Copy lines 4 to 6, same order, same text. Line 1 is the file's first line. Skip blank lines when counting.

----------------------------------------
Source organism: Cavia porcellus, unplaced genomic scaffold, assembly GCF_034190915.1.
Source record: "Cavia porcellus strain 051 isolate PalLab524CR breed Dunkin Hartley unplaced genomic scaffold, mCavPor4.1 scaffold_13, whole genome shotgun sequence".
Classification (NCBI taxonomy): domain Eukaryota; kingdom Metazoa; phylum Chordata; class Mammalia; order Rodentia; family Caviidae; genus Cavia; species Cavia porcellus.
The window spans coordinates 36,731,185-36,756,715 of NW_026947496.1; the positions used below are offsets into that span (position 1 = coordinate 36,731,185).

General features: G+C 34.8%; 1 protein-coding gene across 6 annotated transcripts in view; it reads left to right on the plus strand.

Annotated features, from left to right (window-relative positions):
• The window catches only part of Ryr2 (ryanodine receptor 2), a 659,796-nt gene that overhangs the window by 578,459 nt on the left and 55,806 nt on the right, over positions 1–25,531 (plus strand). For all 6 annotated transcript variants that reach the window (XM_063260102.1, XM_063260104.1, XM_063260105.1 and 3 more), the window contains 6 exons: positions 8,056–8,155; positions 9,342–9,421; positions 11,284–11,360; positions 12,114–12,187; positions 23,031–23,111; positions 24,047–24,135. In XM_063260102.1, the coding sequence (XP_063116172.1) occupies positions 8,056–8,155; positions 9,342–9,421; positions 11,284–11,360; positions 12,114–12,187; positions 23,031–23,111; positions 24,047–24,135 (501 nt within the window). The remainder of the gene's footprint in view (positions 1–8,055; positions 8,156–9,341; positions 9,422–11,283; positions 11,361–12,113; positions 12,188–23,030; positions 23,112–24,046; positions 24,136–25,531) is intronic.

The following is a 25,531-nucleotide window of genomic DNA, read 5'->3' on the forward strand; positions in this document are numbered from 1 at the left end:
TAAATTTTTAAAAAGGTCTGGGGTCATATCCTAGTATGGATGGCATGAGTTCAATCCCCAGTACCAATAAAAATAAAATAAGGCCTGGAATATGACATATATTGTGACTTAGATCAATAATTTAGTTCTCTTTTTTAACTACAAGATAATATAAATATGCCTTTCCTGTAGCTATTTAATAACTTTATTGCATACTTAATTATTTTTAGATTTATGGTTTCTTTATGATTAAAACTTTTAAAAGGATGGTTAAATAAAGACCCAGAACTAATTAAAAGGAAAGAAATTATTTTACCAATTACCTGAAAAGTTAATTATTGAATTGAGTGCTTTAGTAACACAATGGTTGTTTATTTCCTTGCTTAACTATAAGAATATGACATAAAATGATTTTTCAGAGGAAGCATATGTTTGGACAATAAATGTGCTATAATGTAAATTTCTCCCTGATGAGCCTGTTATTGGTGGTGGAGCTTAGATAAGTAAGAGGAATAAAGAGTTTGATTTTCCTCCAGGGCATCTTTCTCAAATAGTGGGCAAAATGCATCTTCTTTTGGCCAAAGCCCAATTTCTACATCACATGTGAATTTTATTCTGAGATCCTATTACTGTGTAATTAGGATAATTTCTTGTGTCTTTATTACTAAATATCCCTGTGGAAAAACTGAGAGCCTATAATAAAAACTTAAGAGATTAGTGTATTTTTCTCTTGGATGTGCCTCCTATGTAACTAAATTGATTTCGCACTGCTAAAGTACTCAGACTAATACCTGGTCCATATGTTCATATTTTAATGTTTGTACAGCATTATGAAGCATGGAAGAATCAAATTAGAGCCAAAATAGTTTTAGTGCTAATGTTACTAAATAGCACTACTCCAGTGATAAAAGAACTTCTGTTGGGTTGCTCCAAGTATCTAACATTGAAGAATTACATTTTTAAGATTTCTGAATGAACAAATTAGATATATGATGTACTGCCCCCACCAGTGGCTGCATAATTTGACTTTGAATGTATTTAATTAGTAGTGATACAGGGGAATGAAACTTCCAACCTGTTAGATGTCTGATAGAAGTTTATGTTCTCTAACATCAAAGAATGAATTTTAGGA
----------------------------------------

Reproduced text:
The window spans coordinates 36,731,185-36,756,715 of NW_026947496.1; the positions used below are offsets into that span (position 1 = coordinate 36,731,185).

General features: G+C 34.8%; 1 protein-coding gene across 6 annotated transcripts in view; it reads left to right on the plus strand.

Annotated features, from left to right (window-relative positions):